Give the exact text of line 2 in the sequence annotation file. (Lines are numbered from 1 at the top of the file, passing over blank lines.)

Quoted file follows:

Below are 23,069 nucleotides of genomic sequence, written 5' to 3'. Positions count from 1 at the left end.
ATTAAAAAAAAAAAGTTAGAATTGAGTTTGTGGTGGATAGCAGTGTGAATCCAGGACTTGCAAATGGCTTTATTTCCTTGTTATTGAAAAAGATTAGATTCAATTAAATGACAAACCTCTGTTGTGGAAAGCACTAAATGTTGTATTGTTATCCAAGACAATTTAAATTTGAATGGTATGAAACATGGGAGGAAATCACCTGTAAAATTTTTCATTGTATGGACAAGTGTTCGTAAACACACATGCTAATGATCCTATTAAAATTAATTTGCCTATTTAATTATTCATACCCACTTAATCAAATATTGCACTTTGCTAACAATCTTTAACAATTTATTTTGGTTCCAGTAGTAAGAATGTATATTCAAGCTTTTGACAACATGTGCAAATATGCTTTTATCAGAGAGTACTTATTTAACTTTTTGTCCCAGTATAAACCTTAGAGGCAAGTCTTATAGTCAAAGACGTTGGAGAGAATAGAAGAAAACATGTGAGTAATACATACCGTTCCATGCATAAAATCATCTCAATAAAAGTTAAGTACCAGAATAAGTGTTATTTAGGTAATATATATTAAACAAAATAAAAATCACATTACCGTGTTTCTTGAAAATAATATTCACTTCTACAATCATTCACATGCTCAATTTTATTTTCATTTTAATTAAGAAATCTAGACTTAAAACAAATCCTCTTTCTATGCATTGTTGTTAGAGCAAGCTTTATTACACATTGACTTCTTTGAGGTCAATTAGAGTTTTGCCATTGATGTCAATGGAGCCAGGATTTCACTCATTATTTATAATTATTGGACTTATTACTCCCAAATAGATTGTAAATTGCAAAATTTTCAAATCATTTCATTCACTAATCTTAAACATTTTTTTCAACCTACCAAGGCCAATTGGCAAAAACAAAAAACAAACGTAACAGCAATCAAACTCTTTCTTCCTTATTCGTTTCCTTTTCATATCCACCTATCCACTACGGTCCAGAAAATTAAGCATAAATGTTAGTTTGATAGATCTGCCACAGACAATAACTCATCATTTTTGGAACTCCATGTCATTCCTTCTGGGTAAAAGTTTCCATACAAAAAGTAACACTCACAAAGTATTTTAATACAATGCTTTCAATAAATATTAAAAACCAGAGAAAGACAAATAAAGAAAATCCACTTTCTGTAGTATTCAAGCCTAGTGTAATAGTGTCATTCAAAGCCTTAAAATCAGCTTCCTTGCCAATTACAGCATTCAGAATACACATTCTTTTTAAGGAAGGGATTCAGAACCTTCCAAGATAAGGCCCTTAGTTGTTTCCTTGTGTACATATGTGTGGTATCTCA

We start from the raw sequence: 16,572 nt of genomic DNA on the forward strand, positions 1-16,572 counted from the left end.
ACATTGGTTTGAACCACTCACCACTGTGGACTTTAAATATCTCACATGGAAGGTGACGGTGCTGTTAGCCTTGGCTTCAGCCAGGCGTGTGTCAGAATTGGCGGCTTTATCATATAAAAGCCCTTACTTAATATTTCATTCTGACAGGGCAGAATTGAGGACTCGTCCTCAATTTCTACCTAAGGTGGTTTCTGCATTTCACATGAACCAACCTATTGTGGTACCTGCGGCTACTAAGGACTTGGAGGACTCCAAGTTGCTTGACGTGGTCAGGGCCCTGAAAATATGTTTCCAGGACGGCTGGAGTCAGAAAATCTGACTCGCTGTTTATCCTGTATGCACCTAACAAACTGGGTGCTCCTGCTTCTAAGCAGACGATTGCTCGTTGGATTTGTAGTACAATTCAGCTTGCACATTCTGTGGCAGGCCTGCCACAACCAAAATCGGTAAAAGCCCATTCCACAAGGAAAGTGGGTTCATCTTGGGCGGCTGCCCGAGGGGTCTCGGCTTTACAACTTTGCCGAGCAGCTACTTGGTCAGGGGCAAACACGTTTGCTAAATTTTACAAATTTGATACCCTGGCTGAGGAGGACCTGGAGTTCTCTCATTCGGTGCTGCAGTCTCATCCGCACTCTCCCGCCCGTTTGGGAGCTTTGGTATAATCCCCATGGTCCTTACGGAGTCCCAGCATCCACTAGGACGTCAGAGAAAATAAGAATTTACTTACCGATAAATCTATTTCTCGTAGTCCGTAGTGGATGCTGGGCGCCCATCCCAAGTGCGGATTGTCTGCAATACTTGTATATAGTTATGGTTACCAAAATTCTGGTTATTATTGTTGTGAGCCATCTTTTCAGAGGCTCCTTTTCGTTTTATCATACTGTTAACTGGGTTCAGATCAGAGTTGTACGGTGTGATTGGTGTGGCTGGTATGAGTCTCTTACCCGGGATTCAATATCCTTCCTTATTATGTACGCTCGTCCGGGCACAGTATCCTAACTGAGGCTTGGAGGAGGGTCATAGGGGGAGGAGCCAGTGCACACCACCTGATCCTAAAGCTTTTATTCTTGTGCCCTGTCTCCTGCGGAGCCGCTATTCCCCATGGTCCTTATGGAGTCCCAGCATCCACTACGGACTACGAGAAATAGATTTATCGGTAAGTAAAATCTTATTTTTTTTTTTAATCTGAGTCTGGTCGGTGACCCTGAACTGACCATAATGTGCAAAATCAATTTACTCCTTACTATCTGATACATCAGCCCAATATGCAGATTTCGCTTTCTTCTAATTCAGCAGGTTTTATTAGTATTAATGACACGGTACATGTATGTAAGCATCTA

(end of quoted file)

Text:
ATTAAAAAAAAAAAGTTAGAATTGAGTTTGTGGTGGATAGCAGTGTGAATCCAGGACTTGCAAATGGCTTTATTTCCTTGTTATTGAAAAAGATTAGATTCAATTAAATGACAAACCTCTGTTGTGGAAAGCACTAAATGTTGTATTGTTATCCAAGACAATTTAAATTTGAATGGTATGAAACATGGGAGGAAATCACCTGTAAAATTTTTCATTGTATGGACAAGTGTTCGTAAACACACATGCTAATGATCCTATTAAAATTAATTTGCCTATTTAATTATTCATACCCACTTAATCAAATATTGCACTTTGCTAACAATCTTTAACAATTTATTTTGGTTCCAGTAGTAAGAATGTATATTCAAGCTTTTGACAACATGTGCAAATATGCTTTTATCAGAGAGTACTTATTTAACTTTTTGTCCCAGTATAAACCTTAGAGGCAAGTCTTATAGTCAAAGACGTTGGAGAGAATAGAAGAAAACATGTGAGTAATACATACCGTTCCATGCATAAAATCATCTCAATAAAAGTTAAGTACCAGAATAAGTGTTATTTAGGTAATATATATTAAACAAAATAAAAATCACATTACCGTGTTTCTTGAAAATAATATTCACTTCTACAATCATTCACATGCTCAATTTTATTTTCATTTTAATTAAGAAATCTAGACTTAAAACAAATCCTCTTTCTATGCATTGTTGTTAGAGCAAGCTTTATTACACATTGACTTCTTTGAGGTCAATTAGAGTTTTGCCATTGATGTCAATGGAGCCAGGATTTCACTCATTATTTATAATTATTGGACTTATTACTCCCAAATAGATTGTAAATTGCAAAATTTTCAAATCATTTCATTCACTAATCTTAAACATTTTTTTCAACCTACCAAGGCCAATTGGCAAAAACAAAAAACAAACGTAACAGCAATCAAACTCTTTCTTCCTTATTCGTTTCCTTTTCATATCCACCTATCCACTACGGTCCAGAAAATTAAGCATAAATGTTAGTTTGATAGATCTGCCACAGACAATAACTCATCATTTTTGGAACTCCATGTCATTCCTTCTGGGTAAAAGTTTCCATACAAAAAGTAACACTCACAAAGTATTTTAATACAATGCTTTCAATAAATATTAAAAACCAGAGAAAGACAAATAAAGAAAATCCACTTTCTGTAGTATTCAAGCCTAGTGTAATAGTGTCATTCAAAGCCTTAAAATCAGCTTCCTTGCCAATTACAGCATTCAGAATACACATTCTTTTTAAGGAAGGGATTCAGAACCTTCCAAGATAAGGCCCTTAGTTGTTTCCTTGTGTACATATGTGTGGTATCTCA